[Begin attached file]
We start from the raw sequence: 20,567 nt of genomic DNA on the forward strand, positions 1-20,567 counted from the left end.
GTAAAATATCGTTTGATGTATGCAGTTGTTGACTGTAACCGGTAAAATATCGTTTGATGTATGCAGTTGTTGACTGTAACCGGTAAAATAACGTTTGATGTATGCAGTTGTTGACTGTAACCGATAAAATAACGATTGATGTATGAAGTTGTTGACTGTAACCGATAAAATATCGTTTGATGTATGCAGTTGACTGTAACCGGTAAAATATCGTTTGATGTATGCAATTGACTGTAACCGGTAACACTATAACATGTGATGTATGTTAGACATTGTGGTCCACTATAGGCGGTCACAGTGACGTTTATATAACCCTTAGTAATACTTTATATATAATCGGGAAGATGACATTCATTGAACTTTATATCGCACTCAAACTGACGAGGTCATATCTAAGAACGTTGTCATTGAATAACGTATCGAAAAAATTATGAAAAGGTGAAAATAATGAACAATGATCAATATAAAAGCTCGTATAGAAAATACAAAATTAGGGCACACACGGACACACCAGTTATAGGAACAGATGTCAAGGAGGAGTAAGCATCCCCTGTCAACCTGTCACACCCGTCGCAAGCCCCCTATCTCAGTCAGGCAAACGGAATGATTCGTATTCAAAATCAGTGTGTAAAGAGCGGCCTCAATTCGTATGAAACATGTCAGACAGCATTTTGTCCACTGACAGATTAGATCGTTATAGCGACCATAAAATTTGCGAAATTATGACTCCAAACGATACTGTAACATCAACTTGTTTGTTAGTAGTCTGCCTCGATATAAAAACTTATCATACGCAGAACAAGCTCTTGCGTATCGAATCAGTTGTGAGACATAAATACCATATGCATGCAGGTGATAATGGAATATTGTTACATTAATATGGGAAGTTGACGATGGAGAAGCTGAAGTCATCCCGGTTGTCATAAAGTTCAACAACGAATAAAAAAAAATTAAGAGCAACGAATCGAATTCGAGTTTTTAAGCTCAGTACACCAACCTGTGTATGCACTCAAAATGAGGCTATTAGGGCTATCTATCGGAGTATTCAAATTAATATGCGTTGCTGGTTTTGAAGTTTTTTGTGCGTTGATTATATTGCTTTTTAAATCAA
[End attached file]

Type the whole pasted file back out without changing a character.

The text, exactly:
We start from the raw sequence: 20,567 nt of genomic DNA on the forward strand, positions 1-20,567 counted from the left end.
GTAAAATATCGTTTGATGTATGCAGTTGTTGACTGTAACCGGTAAAATATCGTTTGATGTATGCAGTTGTTGACTGTAACCGGTAAAATAACGTTTGATGTATGCAGTTGTTGACTGTAACCGATAAAATAACGATTGATGTATGAAGTTGTTGACTGTAACCGATAAAATATCGTTTGATGTATGCAGTTGACTGTAACCGGTAAAATATCGTTTGATGTATGCAATTGACTGTAACCGGTAACACTATAACATGTGATGTATGTTAGACATTGTGGTCCACTATAGGCGGTCACAGTGACGTTTATATAACCCTTAGTAATACTTTATATATAATCGGGAAGATGACATTCATTGAACTTTATATCGCACTCAAACTGACGAGGTCATATCTAAGAACGTTGTCATTGAATAACGTATCGAAAAAATTATGAAAAGGTGAAAATAATGAACAATGATCAATATAAAAGCTCGTATAGAAAATACAAAATTAGGGCACACACGGACACACCAGTTATAGGAACAGATGTCAAGGAGGAGTAAGCATCCCCTGTCAACCTGTCACACCCGTCGCAAGCCCCCTATCTCAGTCAGGCAAACGGAATGATTCGTATTCAAAATCAGTGTGTAAAGAGCGGCCTCAATTCGTATGAAACATGTCAGACAGCATTTTGTCCACTGACAGATTAGATCGTTATAGCGACCATAAAATTTGCGAAATTATGACTCCAAACGATACTGTAACATCAACTTGTTTGTTAGTAGTCTGCCTCGATATAAAAACTTATCATACGCAGAACAAGCTCTTGCGTATCGAATCAGTTGTGAGACATAAATACCATATGCATGCAGGTGATAATGGAATATTGTTACATTAATATGGGAAGTTGACGATGGAGAAGCTGAAGTCATCCCGGTTGTCATAAAGTTCAACAACGAATAAAAAAAAATTAAGAGCAACGAATCGAATTCGAGTTTTTAAGCTCAGTACACCAACCTGTGTATGCACTCAAAATGAGGCTATTAGGGCTATCTATCGGAGTATTCAAATTAATATGCGTTGCTGGTTTTGAAGTTTTTTGTGCGTTGATTATATTGCTTTTTAAATCAA